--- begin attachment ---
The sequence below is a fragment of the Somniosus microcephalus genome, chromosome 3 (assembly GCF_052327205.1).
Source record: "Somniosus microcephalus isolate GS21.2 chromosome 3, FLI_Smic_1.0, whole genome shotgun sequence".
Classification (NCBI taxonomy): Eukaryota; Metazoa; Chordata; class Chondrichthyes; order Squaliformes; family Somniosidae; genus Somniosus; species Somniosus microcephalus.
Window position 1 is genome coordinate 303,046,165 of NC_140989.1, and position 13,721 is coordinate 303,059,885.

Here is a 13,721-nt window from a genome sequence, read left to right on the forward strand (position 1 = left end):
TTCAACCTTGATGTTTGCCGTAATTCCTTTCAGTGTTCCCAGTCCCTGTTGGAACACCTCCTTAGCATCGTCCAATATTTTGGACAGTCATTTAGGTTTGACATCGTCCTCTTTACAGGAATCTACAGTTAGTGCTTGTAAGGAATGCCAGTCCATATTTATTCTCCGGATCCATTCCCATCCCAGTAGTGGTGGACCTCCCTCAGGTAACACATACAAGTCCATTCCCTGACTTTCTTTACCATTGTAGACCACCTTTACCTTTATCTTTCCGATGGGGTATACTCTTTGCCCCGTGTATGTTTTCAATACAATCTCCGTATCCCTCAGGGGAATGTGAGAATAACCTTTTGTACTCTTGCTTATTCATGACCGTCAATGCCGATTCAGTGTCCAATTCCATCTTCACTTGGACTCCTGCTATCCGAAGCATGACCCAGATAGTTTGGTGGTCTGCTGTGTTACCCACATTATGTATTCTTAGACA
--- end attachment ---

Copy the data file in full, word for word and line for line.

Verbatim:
The sequence below is a fragment of the Somniosus microcephalus genome, chromosome 3 (assembly GCF_052327205.1).
Source record: "Somniosus microcephalus isolate GS21.2 chromosome 3, FLI_Smic_1.0, whole genome shotgun sequence".
Classification (NCBI taxonomy): Eukaryota; Metazoa; Chordata; class Chondrichthyes; order Squaliformes; family Somniosidae; genus Somniosus; species Somniosus microcephalus.
Window position 1 is genome coordinate 303,046,165 of NC_140989.1, and position 13,721 is coordinate 303,059,885.

Here is a 13,721-nt window from a genome sequence, read left to right on the forward strand (position 1 = left end):
TTCAACCTTGATGTTTGCCGTAATTCCTTTCAGTGTTCCCAGTCCCTGTTGGAACACCTCCTTAGCATCGTCCAATATTTTGGACAGTCATTTAGGTTTGACATCGTCCTCTTTACAGGAATCTACAGTTAGTGCTTGTAAGGAATGCCAGTCCATATTTATTCTCCGGATCCATTCCCATCCCAGTAGTGGTGGACCTCCCTCAGGTAACACATACAAGTCCATTCCCTGACTTTCTTTACCATTGTAGACCACCTTTACCTTTATCTTTCCGATGGGGTATACTCTTTGCCCCGTGTATGTTTTCAATACAATCTCCGTATCCCTCAGGGGAATGTGAGAATAACCTTTTGTACTCTTGCTTATTCATGACCGTCAATGCCGATTCAGTGTCCAATTCCATCTTCACTTGGACTCCTGCTATCCGAAGCATGACCCAGATAGTTTGGTGGTCTGCTGTGTTACCCACATTATGTATTCTTAGACA